So, I decided to give them away. Public access to records of the formative days of Australian fashion and modelling is important. Probably not many people under 30 have heard of June Dally-Watkins. Young people wouldn’t know who was at the helm of Australia’s first model-booking agency and perhaps, one day, some would like to find out. But a lot of people do remember June Dally-Watkins. So many, upon hearing her name, smile and say, ‘My sister did your mother’s course,’ or ‘My mother was a Dally’s girl,’ or even in one case, ‘My sister was chosen to dance with the Bluebells at the Lido on the Champs-Élysées cabaret show in Paris. But they wouldn’t take her unless she’d done the June Dally-Watkins course first.’
Once I’d made the decision to donate Mum’s files, I needed to better grasp how the Library would make the albums available. To be honest, I hadn’t reckoned on how much care would be taken. I booked some quiet time in the imposing Mitchell Reading Room to experience what it might be like for another researcher. I was given a stand-up Perspex sign saying I had permission to take photos. As a donor I have photographic rights, which made me smile. The catalogue box was then weighed before being passed over to me. The box’s weight helps archivists and librarians know if documents have been knowingly or unknowingly slipped into bags. Mum and Nanna weighed in at 3.611 kilograms. I pored over the photos and articles, probably for the last time, knowing they are in good hands. When cultural institutions acquire significant items, they are loved.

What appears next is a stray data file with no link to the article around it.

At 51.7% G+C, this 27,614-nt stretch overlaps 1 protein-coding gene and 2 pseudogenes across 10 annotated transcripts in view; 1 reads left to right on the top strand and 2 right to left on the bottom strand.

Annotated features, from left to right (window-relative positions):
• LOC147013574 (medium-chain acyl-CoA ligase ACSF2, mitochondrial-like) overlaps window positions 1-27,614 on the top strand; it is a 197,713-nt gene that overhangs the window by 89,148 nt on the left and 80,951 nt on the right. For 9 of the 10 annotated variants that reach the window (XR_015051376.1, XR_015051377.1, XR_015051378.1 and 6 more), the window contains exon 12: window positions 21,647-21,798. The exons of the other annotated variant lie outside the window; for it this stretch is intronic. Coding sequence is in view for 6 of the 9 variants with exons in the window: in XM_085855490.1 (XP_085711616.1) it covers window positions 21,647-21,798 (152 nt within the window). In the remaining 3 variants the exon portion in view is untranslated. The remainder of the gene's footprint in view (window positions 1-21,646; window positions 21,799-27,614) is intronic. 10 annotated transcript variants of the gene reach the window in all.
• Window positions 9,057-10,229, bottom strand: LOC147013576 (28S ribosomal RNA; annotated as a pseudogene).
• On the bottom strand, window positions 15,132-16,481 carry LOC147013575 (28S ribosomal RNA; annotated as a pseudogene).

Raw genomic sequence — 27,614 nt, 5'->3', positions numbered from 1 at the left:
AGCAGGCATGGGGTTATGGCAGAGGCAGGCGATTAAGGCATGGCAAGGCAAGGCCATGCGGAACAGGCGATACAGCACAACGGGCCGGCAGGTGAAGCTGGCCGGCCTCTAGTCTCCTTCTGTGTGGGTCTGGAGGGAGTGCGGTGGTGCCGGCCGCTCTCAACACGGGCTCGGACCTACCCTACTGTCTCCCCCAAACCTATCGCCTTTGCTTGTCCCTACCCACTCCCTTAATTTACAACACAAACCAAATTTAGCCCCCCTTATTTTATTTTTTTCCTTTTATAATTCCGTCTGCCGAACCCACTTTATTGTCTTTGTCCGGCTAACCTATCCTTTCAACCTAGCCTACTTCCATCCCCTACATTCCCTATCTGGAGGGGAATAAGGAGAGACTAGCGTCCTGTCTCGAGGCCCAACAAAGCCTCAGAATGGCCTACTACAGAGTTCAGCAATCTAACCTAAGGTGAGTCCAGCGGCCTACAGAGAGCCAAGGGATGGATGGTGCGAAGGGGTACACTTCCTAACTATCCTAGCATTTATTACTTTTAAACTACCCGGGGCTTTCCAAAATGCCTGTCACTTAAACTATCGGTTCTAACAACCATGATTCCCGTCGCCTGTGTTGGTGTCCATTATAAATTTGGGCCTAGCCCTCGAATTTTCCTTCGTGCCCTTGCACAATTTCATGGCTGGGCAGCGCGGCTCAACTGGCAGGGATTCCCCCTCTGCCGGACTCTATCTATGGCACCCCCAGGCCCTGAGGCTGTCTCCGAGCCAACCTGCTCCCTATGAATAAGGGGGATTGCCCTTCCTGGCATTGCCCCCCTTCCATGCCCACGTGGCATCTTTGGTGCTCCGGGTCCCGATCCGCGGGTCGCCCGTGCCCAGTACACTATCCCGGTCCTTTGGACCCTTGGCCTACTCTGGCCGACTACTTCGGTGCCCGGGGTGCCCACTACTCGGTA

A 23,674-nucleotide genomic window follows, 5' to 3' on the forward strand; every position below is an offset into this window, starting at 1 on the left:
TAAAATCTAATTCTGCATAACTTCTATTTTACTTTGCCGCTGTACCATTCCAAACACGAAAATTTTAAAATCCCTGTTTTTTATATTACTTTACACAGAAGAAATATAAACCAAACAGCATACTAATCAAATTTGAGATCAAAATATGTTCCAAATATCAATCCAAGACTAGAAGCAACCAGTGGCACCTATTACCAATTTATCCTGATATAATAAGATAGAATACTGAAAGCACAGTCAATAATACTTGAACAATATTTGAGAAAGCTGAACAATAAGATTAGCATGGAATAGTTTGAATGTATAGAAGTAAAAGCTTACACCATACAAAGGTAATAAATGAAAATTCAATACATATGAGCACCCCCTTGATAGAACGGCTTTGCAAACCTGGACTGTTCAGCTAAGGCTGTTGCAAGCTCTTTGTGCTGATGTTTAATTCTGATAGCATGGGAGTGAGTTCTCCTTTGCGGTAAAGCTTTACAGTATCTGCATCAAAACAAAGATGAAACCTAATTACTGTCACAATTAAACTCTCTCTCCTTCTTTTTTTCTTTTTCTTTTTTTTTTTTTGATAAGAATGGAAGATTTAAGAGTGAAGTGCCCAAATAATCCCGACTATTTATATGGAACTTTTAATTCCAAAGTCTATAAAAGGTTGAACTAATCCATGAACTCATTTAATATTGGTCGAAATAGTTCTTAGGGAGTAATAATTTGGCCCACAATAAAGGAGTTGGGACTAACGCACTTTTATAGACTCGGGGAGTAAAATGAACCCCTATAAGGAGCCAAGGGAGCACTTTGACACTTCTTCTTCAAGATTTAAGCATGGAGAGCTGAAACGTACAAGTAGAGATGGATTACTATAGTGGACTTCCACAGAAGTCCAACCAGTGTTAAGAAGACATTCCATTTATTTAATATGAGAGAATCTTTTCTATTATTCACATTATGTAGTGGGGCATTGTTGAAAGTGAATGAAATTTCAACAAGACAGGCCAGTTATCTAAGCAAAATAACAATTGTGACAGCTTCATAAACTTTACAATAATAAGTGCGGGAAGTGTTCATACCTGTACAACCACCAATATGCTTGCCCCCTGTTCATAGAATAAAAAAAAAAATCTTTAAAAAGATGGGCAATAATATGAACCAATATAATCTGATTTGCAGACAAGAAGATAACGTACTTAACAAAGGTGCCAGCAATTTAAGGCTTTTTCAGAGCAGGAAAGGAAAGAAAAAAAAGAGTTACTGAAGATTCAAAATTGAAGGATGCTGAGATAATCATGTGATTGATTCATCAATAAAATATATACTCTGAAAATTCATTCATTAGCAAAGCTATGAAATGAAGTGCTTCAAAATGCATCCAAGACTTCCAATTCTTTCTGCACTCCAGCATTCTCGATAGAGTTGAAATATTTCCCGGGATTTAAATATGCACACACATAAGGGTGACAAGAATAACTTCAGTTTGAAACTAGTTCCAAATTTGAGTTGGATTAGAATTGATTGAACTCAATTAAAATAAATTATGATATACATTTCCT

Now, I’ve absolutely made peace with the donation decision. The State Library of NSW is in my DNA now. Or is it the other way around? Mum and Nanna are in good company. Their neighbors in the five-level underground stacks vary from documents discussing the suitability of Princess Elizabeth’s wedding present, to the 1927-1931 Razor Gang Wars. Nanna would have loved all of that.
The word patrimony means property inherited from one’s father or male ancestor. Inheritance through the female line is termed ‘matrilinear’. But that word doesn’t do justice to how I feel about my donation. So, I’ll make up a word: Mumony. My mother would have adored that.
Lisa June Clifford is a writer and journalist, and June Dally-Watkins’ youngest daughter. Born in Sydney, she moved to Italy at 16 but returned for an Australian Film, Television and Radio School scholarship. After a career in radio and television journalism, Lisa resettled in Italy. She is the author of Walking Sydney, The Promise — An Italian Romance, Death in the Mountains and Naples: A Way of Love. She now lives between Florence and Sydney.
This story appears in Openbook spring 2023.